National Science Day 2020: Current Theme, History and Significance
According to Prime Minister Narendra Modi " National Science Day is an occasion to salute the talent and tenacity of our scientists".
Scientific development has changed the life of human beings many folds. Science has made lives better and easy for human beings. The robots, computers, Mobile, etc. have been invented with the help of science only. Therefore, science holds great importance in our lives. India has also contributed a lot in the field of science. Many great scientists were born in India and recognized India in the field of science and made a separate place too.
In 1928 an Indian Scientist Sir Chandrasekhara Venkata Raman discovered a phenomenon known as Raman Effect and for his remarkable discovery in 1930, he got Nobel Prize, which was the first Nobel Prize in India in the field of Science and to mark this discovery every year National Science Day is celebrated.
National Science Day 2020: Theme
The theme of National Science Day 2020 - “Women in Science.”
The theme of National Science Day 2019 - "Science for the People and the People for Science."
The theme of National Science Day 2018 - "Science and Technology for a Sustainable Future."
The Theme of National Science Day 2017- "Science and Technology for Specially Abled Persons."
The theme of National Science Day 2016 -"Make in India: S&T driven innovations."
When this day is declared as National Science Day?
Sir Chandrasekhara Venkata Raman was a Tamil Brahman who had worked from 1907 to 1933 at the Indian Association for the Cultivation of Science, Kolkata, West Bengal. Here, he had researched various topics of physics of which one is the Raman Effect, which marked the greatest discovery in the field of science in Indian History.
In 1986, the National Council for Science and Technology Communication (NCSTC) asked the Government of India to designate 28 February as National Science Day. The government had accepted it and declared 28 February as National Science Day in 1986. The first National Science Day was celebrated on February 28, 1987.
What is Raman Effect
It is a phenomenon in which change in the wavelength of light occurs when a beam of light is deflected by molecules. When a beam of light travels from a dust-free transparent sample of a chemical compound, then a small fraction of the light emerges in the direction other than that of the incident light. Most of the scattered light wavelength is unchanged and in small part, if the wavelength is different from that of incident light it is due to Raman Effect.
Awards which were won by CV Raman are: Fellow of the Royal Society (1924), Knight Bachelor (1929), Nobel Prize in Physics (1930), Bharat Ratna (1954), Lenin Peace Prize (1957) and Fellow of the Royal Society (1924).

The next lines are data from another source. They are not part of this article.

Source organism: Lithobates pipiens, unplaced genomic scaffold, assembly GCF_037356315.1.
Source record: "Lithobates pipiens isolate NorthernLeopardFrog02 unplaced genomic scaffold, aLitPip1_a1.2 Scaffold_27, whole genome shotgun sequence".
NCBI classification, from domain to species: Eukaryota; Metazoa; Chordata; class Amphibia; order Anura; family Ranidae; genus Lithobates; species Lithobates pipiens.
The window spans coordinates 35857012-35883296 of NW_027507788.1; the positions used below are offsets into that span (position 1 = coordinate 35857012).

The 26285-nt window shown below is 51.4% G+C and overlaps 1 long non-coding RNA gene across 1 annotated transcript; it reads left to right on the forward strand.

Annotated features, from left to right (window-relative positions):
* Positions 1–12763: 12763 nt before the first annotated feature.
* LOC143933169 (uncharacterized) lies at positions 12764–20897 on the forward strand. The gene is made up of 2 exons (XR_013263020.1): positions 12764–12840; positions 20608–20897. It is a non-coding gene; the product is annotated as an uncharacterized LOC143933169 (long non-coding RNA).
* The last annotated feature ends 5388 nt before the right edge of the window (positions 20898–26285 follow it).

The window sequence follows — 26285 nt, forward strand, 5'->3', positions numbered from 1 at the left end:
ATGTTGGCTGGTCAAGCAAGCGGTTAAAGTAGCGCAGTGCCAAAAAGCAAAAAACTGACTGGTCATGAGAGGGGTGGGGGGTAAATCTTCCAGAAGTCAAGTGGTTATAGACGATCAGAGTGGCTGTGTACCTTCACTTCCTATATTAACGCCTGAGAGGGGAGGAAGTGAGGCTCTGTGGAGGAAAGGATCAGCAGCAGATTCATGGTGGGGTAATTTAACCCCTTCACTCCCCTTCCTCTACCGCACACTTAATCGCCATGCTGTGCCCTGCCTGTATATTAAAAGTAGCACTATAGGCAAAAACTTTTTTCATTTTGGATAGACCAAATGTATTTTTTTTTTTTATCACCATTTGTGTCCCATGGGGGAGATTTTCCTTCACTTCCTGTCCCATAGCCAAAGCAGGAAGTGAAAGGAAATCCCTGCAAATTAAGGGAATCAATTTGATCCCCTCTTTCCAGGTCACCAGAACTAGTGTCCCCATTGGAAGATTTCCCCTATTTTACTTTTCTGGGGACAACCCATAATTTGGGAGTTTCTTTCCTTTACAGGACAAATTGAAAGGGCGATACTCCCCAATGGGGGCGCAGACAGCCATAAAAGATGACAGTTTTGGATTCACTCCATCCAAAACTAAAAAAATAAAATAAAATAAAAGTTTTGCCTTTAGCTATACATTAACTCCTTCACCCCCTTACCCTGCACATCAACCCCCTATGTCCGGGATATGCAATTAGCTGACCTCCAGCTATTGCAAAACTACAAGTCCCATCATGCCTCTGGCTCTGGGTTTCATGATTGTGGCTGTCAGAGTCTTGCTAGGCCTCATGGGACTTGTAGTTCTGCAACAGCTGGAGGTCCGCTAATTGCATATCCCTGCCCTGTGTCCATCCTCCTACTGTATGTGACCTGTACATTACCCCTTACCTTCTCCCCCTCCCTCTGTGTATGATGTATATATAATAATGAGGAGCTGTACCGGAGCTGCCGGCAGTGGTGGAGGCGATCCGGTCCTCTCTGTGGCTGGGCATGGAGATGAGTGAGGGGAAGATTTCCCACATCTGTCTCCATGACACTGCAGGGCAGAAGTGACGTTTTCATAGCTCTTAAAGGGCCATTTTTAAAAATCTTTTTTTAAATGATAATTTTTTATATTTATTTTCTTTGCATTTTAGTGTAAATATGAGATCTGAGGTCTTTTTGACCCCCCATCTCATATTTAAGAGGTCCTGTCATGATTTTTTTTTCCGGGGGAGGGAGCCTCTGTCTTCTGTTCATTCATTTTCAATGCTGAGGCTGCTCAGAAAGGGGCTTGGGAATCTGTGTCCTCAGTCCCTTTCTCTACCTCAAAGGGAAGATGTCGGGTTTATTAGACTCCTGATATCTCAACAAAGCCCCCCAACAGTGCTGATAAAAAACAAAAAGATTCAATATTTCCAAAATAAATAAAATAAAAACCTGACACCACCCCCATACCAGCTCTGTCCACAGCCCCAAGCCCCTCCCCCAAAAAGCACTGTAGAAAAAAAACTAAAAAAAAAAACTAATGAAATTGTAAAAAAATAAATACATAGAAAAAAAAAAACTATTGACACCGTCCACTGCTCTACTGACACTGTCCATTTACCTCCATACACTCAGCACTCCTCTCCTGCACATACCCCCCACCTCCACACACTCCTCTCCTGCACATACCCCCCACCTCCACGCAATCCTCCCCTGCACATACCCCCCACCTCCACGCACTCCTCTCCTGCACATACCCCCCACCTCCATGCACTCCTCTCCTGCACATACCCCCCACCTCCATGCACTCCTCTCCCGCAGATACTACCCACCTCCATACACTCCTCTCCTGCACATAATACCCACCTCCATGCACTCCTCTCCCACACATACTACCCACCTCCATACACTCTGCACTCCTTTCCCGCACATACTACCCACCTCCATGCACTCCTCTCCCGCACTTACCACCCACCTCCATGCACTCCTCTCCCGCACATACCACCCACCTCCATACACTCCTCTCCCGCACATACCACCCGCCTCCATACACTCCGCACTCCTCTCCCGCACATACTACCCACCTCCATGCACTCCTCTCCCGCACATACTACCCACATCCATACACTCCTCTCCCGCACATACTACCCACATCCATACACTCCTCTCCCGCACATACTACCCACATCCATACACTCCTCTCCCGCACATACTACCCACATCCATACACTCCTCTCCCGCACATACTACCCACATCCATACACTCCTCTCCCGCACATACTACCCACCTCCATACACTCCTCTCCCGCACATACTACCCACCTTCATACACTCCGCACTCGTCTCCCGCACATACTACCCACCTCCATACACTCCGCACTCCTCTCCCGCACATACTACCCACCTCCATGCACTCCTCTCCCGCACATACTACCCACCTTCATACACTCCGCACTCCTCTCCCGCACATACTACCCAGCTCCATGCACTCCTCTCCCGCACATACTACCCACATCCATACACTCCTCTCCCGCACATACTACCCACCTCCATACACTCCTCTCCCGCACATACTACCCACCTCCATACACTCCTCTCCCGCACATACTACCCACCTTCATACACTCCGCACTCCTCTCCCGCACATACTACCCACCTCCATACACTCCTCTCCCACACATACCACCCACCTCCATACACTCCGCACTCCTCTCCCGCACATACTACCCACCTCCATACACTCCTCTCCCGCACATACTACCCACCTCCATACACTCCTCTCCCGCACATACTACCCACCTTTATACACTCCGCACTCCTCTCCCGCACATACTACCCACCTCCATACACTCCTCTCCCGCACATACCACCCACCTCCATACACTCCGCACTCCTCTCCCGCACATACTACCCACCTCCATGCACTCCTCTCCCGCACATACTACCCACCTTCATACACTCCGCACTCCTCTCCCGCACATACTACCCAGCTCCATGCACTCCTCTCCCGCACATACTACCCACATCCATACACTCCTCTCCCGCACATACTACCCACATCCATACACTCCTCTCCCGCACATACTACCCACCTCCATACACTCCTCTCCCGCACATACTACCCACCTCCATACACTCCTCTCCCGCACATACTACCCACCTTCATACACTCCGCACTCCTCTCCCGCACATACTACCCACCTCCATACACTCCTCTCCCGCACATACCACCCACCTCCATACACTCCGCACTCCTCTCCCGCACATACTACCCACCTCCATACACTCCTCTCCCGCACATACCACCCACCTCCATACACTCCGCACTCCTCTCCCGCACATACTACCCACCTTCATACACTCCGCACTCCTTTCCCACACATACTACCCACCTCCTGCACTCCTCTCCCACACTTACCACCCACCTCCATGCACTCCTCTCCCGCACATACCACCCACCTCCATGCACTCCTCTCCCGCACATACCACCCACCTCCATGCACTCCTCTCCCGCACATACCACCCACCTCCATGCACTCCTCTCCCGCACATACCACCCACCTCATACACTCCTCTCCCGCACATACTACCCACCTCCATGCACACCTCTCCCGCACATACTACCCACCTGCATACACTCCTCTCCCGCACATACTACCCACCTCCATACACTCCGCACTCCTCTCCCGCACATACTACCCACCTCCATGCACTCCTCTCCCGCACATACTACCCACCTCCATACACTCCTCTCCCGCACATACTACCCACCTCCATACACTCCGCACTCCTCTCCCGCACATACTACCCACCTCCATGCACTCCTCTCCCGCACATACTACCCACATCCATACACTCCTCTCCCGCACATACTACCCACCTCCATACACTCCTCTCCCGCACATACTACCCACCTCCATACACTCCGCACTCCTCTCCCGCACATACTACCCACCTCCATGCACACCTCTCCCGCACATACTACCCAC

How is National Science Day celebrated?
The entire nation celebrates it as a science festival by organising workshops, exhibitions of science movies, an exhibition based on themes and concepts, live projects, debates, quiz competitions, seminars, etc. Its main aim is to provide scientific temper in the minds of people of all age groups. A large number of people gather together and attend National Science Day celebrations with great enthusiasm and participate in activities like quiz competitions, debates, projects, etc.
Major scale celebrations held at The Indian Department of Science and Technology, The Giant Metre wave Radio Telescope (GMRT), The Councils of Science and Technology in every state, The Defence Research and Development Organisation (DRDO), The CSIR-National Environmental Engineering Research Institute (CSIR-NEERI) and at The Jawaharlal Nehru Planetarium.
Objectives behind the National Science Day celebrations are:
-To spread the message of the importance of science and its application in the daily life of people this is necessary to accelerate the pace of the development.
-Invent and implement new technologies for the development of science.
-For human welfare also it is necessary to understand and display efforts and achievements in the field of science.
-To provide an opportunity for people who want to develop his or her carrier in the science field.
-To encourage people and popularise Science and Technology.
-Despite many significant achievements, certain sections of our society are still guided by blind faith and beliefs, which is reflected in the quality of decision making on developmental issues that required change.
At last, let us find out some technologies that have transformed the lives of people specially-abled.
-There was a person named Neil Harbisson who was born with Achromatopsia condition in which he can only see black and white colours. Then, with the help of science, he had created a camera which curls over the head like an antenna and converts colour inputs into some specific sounds that help people listen to colours. Isn’t it amazing!
-Liftware Company had created a magic tool for persons suffering from Parkinson’s disease. This machine uses hundreds of algorithms and helps people with this disease and supports their food consumption. The hand of the patient is monitored by this machine.
-Have you ever heard about Para Technology which a Leicestershire-based firm created a working prototype is called Anagraphs? It uses software-controlled heat to expand paraffin waxes in its screen, turning the material from liquid to solid and controlling the main features of the prototype, which are raised.
With all these examples we come to know that Science not only provides a good career opportunity but also is very useful in our daily life which transforms our lives and also provide a new direction to think, invent new technology as seen above etc.